If you’re lucky enough to live without want, it’s a natural impulse to want to try and help others. But what’s the most effective way to give? This was the question philosopher Peter Singer asked in his 2013 TED Talk, given in Long Beach, California, and he shared some surprising thought experiments to help balance emotion […]Continue reading
Why you should listenPeter Singer may be, as The New Yorker calls him, the planet’s “most influential living philosopher." His groundbreaking 1975 book, Animal Liberation, questioned society’s tendency to put human needs above those of members of other species and helped trigger the modern animal rights movement. In 2023, he published Animal Liberation Now, which asks what progress has been made since his earlier book and outlines what still needs to be achieved. His 1972 article "Famine, Affluence and Morality" is one of the most widely reprinted philosophical essays and inspired effective altruism, now a worldwide movement that focuses on using our resources as effectively as possible to reduce suffering and bring about a better world.
Singer draws fire from critics who object to his claim that affluent people who fail to help those living in extreme poverty are not living an ethical life. This, critics believe, sets the bar so high that it means we are almost all living unethically. His defense of euthanasia and infanticide in some circumstances has led to protests against his lectures and to his appointment as professor of bioethics at Princeton University. Still, Singer’s collective body of work is more acclaimed than controversial. He has written the classic text Practical Ethics, The Expanding Circle, The Life You Can Save (which gave rise to the organization of the same name) and Pushing Time Away (an account of the life and fate of his grandfather, a victim of the Holocaust). He's also written three volumes in Oxford University Press's Very Short Introductions series: Marx, Hegel and -- with Katarzyna de Lazari-Radek -- Utilitarianism. Ninety of the best of his brief, brilliant popular essays have been collected in the volume Ethics in the Real World.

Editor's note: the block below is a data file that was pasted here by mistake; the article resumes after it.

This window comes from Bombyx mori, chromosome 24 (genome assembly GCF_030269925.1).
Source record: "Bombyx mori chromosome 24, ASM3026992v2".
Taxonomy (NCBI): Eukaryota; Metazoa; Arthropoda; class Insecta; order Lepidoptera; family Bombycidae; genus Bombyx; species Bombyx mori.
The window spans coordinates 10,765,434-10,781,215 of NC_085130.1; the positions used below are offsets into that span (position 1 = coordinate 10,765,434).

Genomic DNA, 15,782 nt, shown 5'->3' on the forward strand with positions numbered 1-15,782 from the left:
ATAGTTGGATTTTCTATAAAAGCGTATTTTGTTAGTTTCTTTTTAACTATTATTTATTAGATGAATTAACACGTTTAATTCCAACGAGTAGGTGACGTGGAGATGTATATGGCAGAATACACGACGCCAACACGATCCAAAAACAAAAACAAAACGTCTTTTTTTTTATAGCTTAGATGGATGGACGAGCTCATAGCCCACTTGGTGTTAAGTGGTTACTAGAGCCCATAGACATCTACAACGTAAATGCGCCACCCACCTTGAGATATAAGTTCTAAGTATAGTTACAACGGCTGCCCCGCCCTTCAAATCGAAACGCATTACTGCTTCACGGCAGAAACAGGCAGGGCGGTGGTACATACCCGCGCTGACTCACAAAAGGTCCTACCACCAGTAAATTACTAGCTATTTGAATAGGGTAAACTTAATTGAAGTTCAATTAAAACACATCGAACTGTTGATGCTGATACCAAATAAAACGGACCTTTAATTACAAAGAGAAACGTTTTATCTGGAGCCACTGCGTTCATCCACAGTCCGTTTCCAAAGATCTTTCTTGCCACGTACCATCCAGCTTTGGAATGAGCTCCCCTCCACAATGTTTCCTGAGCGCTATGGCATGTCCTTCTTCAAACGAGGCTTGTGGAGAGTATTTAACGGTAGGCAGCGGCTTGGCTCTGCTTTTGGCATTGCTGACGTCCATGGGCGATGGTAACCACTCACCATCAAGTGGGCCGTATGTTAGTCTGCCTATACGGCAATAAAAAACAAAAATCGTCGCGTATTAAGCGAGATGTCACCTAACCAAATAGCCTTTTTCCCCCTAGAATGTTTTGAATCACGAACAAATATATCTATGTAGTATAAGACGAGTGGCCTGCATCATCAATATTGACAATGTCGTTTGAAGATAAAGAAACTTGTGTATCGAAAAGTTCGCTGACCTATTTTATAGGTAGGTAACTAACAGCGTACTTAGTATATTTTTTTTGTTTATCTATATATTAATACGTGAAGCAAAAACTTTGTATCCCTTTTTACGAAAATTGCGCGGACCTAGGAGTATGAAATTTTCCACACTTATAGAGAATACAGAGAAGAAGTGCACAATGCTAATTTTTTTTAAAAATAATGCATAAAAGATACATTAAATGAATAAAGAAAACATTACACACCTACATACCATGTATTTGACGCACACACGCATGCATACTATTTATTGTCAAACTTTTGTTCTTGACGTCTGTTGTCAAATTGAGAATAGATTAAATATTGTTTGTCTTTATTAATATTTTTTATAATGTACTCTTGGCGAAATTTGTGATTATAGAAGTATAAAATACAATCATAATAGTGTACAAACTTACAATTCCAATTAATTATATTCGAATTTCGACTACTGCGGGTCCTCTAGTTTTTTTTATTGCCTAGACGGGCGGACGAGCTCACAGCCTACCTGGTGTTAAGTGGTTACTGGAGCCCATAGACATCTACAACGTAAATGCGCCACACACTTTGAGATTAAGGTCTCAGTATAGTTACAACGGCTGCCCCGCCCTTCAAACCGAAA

Peter Singer’s TED talks
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Every day, most of us do something morally indefensible — we go about our lives without sending help to the 6.9 million children under the age of 5 who will die this year from poverty-related disease. In today’s talk, philosopher Peter Singer makes the case that ignoring these kids is as inhumane as ignoring a […]Continue reading
Moral philosopher Peter Singer starts the last session of TED2013, “A Ripple Effect?” with a shocking video of a 2-year-old girl in China who was hit by a van — and then a second van — and ignored by passers-by as she lay dying in an alley. He asks of the audience: Would you have […]Continue reading